Tuesday, September 16, 2008

Survey No. 1: Can You Indentify a Republican vs. a Democrat

Identification of Republicans vs. Democrats

I spend a tremendous amount of watching C-Span.

As a result, I watch many U.S. Senate and House proceedings.

Quite often, I turn off the sound for some unrelated reason, and when I turn around and focus on the TV screen, I usually see the face of an elected official speaking. However, since I do not have the benefit of sound, I am unable to determine the subject about which the person is speaking.

Frequently, there is a banner below the person identifying their state, whether that individual is a Representative or Senator, and the party affiliation.

I've found myself playing a game with myself, trying to guess the party of the person without looking at the banner, and without listening to his or her position. Although I have not actually kept score, I believe that I can, within 10 seconds, tell a Democrat versus a Republican, simply by looking at them, based purely on physicality, with an accuracy of roughly 95%. Can you?

Do you think that there are some distinguishing physical characteristics?


  1. Have you found some common techniques?

    Minority = democrat?
    Woman without fashion sense = republican?

  2. I don’t believe you can define people’s political choices -just by the way they look. ‘Appearance can be deceiving’.

    How you define someone (as you frequently say) tells more about you -than that person.


  3. To Vikki and "the Cup":

    Thanks for taking the time to respond. Of course, I am making generalizations. What has suprised me is how accurate when I've tested myself. Additionally, I've eliminated racial minorities from this. I only perform it when I see Caucasian elected officials.

    It is an intangible quality or air that I sense. Some years ago, someone once described the difference between a Democrat and a Republican as follows:

    A Republican believes that everyone has an equal chance to succeed, and one's success is more dependent upon personal characteristics than those outside of the individual.

    Democrats believe that there are factors beyond one's personal characteristics, and that occasionally, some of the less successful may need some assistance or a helping hand.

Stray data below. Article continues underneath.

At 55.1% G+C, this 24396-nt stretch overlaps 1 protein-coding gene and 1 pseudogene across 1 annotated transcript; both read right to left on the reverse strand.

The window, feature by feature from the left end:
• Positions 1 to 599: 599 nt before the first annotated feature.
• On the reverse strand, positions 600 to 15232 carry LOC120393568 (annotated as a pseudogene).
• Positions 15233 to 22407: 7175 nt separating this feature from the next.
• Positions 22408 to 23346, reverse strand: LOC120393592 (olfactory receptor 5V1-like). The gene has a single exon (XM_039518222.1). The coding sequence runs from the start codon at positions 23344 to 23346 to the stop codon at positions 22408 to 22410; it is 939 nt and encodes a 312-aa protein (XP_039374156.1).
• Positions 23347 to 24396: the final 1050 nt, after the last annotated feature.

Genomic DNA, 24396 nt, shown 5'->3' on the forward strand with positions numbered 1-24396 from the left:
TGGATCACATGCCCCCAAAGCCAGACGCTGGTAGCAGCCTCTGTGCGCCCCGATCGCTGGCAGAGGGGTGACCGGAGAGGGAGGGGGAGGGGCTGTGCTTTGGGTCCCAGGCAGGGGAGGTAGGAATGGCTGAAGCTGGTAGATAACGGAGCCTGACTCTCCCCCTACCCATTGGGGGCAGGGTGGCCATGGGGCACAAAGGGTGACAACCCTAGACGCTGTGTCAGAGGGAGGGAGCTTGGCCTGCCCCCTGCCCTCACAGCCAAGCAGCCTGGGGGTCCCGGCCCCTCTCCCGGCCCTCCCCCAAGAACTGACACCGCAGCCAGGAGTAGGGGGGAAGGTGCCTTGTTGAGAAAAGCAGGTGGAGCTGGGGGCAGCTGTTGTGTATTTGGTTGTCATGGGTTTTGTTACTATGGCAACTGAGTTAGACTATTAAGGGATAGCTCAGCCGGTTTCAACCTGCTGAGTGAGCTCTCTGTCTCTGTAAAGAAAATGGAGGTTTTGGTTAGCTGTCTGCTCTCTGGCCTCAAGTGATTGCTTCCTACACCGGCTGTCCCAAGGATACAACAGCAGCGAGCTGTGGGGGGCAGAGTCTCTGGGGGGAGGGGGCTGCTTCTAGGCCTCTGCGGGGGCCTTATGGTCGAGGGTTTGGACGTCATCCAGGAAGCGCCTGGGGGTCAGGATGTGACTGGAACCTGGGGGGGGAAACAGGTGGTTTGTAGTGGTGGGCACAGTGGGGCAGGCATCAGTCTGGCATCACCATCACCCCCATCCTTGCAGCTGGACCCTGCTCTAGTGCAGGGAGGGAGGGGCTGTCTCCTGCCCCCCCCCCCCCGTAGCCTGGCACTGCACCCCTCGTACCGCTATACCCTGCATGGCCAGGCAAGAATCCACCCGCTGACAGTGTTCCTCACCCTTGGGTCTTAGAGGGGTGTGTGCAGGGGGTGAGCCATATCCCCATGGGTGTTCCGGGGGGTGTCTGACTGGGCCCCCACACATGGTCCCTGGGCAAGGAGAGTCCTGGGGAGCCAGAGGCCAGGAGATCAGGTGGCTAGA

I've thought about this for roughly ten years. Quite honestly, this intangible "quick sense" to which I refer may have been tainted by that description. However, when I see someone who has a sense or air of independence, which essentially conveys the message, "I made it primarily on my own; you should be able to do it also," I think Republican. There is a look in the eyes, facial expressions and gestures, and an attitude. None of these factors should be interpreted as negative; just different.

    With some others, I detect more of a nuanced approach to individuals. A tad less "you've done it, and you haven't" attitude. The eyebrows appears to be more uplifted, and the eyes appear to be a tad more open. Once again, this is without the benefit of sound and reading the banner identifying the elected official's party affiliation.

    No science to this. Just a feeling, and very personal.

  4. The Congressional hearings on how we managed to find ourselves in this mess are on C-Span right now. Take a piece of paper or some other barrier, and place it along the bottom quarter of your TV screen so that you are not able to see the name or party affiliation of the speaker. Then turn off the sound. Try to determine the party affiliation of the person whose image appears on the screen as it changes rapidly throughout the day. Amazingly, I haven't missed one yet. I HOPE that I will, and lots of them to be honest. I actually do not like being able to prejudge new faces.


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